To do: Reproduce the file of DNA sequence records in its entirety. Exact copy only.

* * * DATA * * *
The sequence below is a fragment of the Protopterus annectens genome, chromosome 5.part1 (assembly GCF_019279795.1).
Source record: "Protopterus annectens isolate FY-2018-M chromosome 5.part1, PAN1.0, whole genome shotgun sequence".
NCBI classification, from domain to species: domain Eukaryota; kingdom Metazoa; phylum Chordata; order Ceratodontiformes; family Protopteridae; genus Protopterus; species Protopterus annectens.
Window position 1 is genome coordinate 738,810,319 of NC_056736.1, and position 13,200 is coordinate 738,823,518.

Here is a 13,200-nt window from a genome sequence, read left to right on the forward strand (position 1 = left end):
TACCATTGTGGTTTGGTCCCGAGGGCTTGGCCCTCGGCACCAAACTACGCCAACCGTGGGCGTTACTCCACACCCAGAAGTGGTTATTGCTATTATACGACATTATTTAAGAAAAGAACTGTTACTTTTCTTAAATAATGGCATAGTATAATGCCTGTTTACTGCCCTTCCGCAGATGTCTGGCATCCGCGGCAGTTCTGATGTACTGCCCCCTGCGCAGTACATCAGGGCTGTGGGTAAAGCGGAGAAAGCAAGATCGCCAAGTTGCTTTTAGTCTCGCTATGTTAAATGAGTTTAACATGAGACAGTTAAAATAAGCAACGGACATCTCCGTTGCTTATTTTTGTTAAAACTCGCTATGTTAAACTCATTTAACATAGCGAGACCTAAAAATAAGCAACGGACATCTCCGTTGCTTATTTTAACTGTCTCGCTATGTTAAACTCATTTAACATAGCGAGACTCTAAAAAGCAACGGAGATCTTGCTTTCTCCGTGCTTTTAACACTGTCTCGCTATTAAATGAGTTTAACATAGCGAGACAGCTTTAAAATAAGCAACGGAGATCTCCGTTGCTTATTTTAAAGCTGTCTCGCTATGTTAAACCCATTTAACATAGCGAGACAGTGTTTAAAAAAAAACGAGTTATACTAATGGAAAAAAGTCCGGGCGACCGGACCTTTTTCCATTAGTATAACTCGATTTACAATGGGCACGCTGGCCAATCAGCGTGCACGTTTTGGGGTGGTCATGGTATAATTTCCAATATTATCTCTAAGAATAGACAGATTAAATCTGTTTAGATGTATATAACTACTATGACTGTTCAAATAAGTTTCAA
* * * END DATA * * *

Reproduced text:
The sequence below is a fragment of the Protopterus annectens genome, chromosome 5.part1 (assembly GCF_019279795.1).
Source record: "Protopterus annectens isolate FY-2018-M chromosome 5.part1, PAN1.0, whole genome shotgun sequence".
NCBI classification, from domain to species: domain Eukaryota; kingdom Metazoa; phylum Chordata; order Ceratodontiformes; family Protopteridae; genus Protopterus; species Protopterus annectens.
Window position 1 is genome coordinate 738,810,319 of NC_056736.1, and position 13,200 is coordinate 738,823,518.

Here is a 13,200-nt window from a genome sequence, read left to right on the forward strand (position 1 = left end):
TACCATTGTGGTTTGGTCCCGAGGGCTTGGCCCTCGGCACCAAACTACGCCAACCGTGGGCGTTACTCCACACCCAGAAGTGGTTATTGCTATTATACGACATTATTTAAGAAAAGAACTGTTACTTTTCTTAAATAATGGCATAGTATAATGCCTGTTTACTGCCCTTCCGCAGATGTCTGGCATCCGCGGCAGTTCTGATGTACTGCCCCCTGCGCAGTACATCAGGGCTGTGGGTAAAGCGGAGAAAGCAAGATCGCCAAGTTGCTTTTAGTCTCGCTATGTTAAATGAGTTTAACATGAGACAGTTAAAATAAGCAACGGACATCTCCGTTGCTTATTTTTGTTAAAACTCGCTATGTTAAACTCATTTAACATAGCGAGACCTAAAAATAAGCAACGGACATCTCCGTTGCTTATTTTAACTGTCTCGCTATGTTAAACTCATTTAACATAGCGAGACTCTAAAAAGCAACGGAGATCTTGCTTTCTCCGTGCTTTTAACACTGTCTCGCTATTAAATGAGTTTAACATAGCGAGACAGCTTTAAAATAAGCAACGGAGATCTCCGTTGCTTATTTTAAAGCTGTCTCGCTATGTTAAACCCATTTAACATAGCGAGACAGTGTTTAAAAAAAAACGAGTTATACTAATGGAAAAAAGTCCGGGCGACCGGACCTTTTTCCATTAGTATAACTCGATTTACAATGGGCACGCTGGCCAATCAGCGTGCACGTTTTGGGGTGGTCATGGTATAATTTCCAATATTATCTCTAAGAATAGACAGATTAAATCTGTTTAGATGTATATAACTACTATGACTGTTCAAATAAGTTTCAA